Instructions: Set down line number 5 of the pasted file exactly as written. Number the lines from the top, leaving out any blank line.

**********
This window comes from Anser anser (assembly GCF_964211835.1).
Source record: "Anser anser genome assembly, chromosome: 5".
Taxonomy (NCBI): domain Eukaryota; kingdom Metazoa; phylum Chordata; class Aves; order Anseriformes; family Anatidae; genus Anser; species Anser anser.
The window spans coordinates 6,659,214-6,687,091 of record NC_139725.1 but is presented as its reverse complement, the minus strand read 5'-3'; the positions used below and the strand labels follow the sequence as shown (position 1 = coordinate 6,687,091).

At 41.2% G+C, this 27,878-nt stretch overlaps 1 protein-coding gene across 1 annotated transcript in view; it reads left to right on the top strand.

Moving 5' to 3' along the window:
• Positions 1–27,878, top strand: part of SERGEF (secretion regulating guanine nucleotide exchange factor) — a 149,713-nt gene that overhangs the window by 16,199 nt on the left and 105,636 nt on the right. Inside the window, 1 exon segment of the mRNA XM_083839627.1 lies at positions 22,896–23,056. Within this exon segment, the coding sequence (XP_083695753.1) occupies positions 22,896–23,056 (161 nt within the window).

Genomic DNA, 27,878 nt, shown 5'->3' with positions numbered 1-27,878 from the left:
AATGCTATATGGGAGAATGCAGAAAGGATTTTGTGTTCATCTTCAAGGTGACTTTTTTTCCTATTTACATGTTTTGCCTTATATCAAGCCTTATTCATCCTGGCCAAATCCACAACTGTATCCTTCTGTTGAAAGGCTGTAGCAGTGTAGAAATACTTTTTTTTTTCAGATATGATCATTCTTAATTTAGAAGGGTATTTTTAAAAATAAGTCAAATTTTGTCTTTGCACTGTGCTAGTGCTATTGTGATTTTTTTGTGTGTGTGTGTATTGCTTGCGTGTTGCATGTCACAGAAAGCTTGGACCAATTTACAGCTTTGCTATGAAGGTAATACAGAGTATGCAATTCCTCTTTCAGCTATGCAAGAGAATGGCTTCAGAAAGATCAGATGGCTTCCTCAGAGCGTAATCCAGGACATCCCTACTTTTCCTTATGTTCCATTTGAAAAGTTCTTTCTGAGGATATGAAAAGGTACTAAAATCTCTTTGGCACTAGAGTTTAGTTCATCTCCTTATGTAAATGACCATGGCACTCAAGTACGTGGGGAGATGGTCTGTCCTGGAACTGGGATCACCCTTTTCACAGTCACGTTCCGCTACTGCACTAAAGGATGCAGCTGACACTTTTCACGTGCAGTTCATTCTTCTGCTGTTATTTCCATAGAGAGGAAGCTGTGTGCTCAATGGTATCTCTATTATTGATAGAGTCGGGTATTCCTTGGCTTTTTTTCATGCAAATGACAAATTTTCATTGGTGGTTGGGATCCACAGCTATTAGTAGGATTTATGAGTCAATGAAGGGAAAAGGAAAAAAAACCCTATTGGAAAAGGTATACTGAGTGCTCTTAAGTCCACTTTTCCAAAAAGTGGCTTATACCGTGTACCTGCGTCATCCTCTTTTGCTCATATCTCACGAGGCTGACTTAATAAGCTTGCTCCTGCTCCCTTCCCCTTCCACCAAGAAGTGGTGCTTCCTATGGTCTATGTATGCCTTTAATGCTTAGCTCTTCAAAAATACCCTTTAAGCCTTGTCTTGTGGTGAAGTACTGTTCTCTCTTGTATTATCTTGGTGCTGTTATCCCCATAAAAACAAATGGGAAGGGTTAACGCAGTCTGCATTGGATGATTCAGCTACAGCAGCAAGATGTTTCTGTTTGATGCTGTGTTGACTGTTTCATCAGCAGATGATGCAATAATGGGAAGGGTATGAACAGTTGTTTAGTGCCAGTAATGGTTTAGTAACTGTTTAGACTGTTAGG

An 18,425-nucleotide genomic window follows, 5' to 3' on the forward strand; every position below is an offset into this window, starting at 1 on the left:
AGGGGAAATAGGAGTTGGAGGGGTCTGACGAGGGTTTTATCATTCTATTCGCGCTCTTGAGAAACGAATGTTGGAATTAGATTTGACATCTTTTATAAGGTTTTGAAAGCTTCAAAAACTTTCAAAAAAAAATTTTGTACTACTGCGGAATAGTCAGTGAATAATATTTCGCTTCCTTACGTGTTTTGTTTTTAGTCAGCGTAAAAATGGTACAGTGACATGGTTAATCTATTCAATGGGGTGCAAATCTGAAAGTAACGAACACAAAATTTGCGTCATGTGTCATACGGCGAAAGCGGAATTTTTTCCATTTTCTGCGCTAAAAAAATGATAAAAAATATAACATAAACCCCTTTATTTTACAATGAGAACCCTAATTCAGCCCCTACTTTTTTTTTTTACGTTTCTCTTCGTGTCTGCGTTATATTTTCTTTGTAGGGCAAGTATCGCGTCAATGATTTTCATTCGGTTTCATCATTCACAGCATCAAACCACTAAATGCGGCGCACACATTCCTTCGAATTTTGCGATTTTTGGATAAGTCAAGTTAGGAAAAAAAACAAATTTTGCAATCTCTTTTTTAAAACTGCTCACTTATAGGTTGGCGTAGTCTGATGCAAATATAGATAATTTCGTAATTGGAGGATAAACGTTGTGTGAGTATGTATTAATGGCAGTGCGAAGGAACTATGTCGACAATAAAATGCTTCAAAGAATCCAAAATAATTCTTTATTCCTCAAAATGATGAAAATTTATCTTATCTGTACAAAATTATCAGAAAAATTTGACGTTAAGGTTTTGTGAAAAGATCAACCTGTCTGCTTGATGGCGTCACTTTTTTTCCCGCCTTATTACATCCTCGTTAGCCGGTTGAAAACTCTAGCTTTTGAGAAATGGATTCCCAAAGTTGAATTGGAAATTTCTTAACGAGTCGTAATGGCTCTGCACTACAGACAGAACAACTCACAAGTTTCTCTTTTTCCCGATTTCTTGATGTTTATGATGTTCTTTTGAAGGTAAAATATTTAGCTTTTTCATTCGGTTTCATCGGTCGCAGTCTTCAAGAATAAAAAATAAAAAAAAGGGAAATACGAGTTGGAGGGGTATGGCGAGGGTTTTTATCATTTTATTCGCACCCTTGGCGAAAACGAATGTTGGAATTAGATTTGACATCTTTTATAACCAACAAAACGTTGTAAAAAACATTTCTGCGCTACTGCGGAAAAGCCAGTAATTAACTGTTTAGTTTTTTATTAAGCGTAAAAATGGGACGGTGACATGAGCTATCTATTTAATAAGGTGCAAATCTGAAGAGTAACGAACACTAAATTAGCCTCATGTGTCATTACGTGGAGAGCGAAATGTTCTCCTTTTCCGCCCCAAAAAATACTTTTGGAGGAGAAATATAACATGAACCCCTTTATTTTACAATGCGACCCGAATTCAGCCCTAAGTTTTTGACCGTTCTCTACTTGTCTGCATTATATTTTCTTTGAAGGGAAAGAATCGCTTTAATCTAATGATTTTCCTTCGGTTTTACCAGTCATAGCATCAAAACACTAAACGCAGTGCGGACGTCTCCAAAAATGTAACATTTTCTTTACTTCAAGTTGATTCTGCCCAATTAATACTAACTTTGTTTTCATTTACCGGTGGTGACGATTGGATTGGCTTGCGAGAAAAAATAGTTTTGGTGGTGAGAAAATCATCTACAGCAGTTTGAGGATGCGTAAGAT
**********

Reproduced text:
At 41.2% G+C, this 27,878-nt stretch overlaps 1 protein-coding gene across 1 annotated transcript in view; it reads left to right on the top strand.